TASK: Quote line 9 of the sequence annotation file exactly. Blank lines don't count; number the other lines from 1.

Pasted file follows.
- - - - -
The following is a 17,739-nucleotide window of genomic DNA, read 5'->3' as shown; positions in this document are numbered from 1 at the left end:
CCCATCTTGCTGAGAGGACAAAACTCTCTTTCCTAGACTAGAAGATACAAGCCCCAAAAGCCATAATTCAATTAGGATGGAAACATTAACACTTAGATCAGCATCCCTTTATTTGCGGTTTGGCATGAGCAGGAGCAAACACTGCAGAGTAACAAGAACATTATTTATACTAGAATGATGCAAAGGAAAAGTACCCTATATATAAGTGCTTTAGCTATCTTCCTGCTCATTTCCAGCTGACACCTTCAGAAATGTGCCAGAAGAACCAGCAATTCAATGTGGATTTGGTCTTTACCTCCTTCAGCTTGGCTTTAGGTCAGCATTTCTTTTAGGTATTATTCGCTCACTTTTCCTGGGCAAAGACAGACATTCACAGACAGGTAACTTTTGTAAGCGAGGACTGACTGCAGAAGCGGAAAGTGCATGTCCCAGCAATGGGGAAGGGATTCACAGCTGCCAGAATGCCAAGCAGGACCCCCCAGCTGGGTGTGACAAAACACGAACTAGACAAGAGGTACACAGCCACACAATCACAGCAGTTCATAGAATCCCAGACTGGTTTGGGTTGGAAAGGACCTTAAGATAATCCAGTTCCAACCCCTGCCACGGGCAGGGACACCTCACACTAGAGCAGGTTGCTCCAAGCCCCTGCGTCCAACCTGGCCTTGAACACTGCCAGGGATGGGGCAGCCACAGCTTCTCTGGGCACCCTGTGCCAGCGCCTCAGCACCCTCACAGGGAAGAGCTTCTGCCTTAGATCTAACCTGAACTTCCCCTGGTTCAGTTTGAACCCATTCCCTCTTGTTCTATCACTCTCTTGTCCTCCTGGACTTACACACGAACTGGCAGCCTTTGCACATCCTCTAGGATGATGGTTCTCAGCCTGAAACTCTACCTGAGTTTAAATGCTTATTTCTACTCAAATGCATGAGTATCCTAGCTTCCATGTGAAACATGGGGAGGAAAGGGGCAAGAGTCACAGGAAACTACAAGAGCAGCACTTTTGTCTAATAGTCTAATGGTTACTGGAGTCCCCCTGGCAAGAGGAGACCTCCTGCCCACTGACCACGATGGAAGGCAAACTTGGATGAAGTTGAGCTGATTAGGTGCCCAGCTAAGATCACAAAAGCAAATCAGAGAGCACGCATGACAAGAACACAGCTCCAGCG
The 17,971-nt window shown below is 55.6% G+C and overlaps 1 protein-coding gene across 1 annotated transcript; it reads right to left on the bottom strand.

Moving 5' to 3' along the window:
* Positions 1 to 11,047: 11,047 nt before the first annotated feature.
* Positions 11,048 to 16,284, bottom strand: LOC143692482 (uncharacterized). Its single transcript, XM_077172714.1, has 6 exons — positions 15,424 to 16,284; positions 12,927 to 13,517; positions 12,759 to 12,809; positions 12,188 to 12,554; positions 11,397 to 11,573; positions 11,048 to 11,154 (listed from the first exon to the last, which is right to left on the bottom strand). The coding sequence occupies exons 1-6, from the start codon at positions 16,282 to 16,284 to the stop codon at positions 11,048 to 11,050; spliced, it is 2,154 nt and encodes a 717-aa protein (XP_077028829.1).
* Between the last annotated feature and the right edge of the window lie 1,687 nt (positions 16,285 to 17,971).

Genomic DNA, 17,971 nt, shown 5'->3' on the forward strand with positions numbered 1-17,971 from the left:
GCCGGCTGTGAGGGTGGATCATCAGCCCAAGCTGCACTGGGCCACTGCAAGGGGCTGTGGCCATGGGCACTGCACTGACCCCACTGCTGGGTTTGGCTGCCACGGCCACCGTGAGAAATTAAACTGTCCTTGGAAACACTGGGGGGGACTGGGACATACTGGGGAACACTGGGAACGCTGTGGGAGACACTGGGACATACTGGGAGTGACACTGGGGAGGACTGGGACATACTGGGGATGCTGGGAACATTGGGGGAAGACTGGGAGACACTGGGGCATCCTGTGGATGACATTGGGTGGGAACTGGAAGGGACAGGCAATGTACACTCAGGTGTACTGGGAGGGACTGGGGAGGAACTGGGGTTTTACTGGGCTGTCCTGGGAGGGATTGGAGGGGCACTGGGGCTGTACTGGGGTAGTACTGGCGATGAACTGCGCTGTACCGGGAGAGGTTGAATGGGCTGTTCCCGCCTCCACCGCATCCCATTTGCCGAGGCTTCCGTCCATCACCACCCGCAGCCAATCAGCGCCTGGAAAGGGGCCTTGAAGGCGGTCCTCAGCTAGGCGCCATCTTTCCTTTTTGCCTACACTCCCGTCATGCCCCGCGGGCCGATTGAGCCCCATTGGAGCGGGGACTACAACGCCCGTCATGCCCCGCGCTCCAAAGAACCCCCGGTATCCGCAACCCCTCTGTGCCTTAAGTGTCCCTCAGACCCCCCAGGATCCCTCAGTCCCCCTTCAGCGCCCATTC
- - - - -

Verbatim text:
GCCGGCTGTGAGGGTGGATCATCAGCCCAAGCTGCACTGGGCCACTGCAAGGGGCTGTGGCCATGGGCACTGCACTGACCCCACTGCTGGGTTTGGCTGCCACGGCCACCGTGAGAAATTAAACTGTCCTTGGAAACACTGGGGGGGACTGGGACATACTGGGGAACACTGGGAACGCTGTGGGAGACACTGGGACATACTGGGAGTGACACTGGGGAGGACTGGGACATACTGGGGATGCTGGGAACATTGGGGGAAGACTGGGAGACACTGGGGCATCCTGTGGATGACATTGGGTGGGAACTGGAAGGGACAGGCAATGTACACTCAGGTGTACTGGGAGGGACTGGGGAGGAACTGGGGTTTTACTGGGCTGTCCTGGGAGGGATTGGAGGGGCACTGGGGCTGTACTGGGGTAGTACTGGCGATGAACTGCGCTGTACCGGGAGAGGTTGAATGGGCTGTTCCCGCCTCCACCGCATCCCATTTGCCGAGGCTTCCGTCCATCACCACCCGCAGCCAATCAGCGCCTGGAAAGGGGCCTTGAAGGCGGTCCTCAGCTAGGCGCCATCTTTCCTTTTTGCCTACACTCCCGTCATGCCCCGCGGGCCGATTGAGCCCCATTGGAGCGGGGACTACAACGCCCGTCATGCCCCGCGCTCCAAAGAACCCCCGGTATCCGCAACCCCTCTGTGCCTTAAGTGTCCCTCAGACCCCCCAGGATCCCTCAGTCCCCCTTCAGCGCCCATTC